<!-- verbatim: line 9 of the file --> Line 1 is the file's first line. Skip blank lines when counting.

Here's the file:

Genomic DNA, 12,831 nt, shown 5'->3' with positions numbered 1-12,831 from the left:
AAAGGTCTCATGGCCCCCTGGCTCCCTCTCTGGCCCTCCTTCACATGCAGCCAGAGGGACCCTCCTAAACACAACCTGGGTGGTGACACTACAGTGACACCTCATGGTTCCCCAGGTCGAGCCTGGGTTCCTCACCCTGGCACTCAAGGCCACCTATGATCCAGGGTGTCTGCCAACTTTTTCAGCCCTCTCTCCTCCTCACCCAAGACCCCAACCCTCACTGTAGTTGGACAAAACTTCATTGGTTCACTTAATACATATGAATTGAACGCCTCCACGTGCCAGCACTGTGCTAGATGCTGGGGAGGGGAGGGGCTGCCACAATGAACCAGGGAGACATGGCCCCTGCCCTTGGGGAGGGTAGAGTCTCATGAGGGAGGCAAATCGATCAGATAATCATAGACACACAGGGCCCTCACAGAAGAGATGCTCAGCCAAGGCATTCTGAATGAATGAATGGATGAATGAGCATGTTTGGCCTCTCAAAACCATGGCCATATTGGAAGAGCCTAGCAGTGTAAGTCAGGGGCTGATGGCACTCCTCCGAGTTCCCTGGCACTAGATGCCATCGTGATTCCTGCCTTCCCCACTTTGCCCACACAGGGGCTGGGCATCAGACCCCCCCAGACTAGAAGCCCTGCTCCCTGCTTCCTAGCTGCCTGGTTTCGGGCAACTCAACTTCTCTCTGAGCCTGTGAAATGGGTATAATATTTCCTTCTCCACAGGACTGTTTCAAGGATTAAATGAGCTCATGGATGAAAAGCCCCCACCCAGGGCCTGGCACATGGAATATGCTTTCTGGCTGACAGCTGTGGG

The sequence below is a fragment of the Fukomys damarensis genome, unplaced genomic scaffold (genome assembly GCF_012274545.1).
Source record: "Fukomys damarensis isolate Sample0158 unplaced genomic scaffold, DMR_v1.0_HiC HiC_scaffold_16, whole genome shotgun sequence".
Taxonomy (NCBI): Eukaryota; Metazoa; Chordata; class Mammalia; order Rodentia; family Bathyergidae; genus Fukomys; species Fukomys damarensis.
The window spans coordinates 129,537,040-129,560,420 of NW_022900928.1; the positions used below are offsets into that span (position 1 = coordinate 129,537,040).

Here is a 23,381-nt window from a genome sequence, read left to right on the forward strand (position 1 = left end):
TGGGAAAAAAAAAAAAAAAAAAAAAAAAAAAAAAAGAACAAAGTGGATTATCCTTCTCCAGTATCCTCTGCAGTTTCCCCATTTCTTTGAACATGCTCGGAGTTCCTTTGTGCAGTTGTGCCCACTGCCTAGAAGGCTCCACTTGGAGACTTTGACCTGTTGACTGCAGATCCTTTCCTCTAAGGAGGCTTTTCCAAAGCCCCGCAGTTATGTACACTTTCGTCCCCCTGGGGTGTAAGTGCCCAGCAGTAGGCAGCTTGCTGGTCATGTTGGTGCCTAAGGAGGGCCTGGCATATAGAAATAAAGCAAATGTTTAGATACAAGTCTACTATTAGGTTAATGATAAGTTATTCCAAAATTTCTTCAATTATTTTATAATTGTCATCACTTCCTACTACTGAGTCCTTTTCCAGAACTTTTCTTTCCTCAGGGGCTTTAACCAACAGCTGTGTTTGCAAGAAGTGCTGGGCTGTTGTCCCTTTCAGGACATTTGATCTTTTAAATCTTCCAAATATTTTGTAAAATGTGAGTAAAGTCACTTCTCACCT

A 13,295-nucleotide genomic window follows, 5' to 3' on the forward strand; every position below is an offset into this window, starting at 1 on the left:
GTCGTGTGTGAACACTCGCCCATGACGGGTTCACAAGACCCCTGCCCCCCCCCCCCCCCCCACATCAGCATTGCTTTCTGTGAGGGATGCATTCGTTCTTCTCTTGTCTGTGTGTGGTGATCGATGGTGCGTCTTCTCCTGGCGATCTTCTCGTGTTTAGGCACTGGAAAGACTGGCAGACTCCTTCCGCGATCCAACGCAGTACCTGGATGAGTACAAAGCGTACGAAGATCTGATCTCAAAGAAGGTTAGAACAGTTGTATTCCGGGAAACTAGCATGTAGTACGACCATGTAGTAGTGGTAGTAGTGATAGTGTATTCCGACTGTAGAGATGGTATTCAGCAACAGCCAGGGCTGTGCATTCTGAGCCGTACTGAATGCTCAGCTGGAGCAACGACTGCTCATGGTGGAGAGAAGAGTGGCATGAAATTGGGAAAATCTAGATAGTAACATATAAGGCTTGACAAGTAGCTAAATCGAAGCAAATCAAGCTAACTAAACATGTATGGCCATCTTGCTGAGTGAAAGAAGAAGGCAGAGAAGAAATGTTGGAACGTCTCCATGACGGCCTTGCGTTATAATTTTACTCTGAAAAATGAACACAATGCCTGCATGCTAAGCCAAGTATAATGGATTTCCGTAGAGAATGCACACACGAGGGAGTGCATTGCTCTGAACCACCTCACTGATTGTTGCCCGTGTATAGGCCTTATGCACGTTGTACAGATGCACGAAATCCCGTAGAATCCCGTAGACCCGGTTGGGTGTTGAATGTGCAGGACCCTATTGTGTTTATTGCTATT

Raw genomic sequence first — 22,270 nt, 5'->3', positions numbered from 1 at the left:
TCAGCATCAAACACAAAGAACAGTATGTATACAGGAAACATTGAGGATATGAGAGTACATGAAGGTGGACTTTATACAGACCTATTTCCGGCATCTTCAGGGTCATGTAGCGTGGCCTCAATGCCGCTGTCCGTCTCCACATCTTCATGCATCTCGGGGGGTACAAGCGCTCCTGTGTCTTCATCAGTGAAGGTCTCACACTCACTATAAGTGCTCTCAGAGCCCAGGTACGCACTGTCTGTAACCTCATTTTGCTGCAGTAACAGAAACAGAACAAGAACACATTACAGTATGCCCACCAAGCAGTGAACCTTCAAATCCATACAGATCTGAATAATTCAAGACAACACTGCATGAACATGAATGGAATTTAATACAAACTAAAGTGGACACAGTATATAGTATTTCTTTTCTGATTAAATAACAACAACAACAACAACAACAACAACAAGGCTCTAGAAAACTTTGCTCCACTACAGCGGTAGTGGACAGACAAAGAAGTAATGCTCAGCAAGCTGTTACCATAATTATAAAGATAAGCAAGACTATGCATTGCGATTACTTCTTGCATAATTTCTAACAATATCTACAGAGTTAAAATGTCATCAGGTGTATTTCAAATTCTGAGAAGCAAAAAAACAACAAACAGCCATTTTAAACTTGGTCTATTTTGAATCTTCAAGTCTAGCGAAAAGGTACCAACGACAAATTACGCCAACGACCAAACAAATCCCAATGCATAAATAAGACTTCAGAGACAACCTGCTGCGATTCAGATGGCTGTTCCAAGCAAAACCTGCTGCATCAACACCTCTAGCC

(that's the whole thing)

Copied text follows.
A 13,295-nucleotide genomic window follows, 5' to 3' on the forward strand; every position below is an offset into this window, starting at 1 on the left: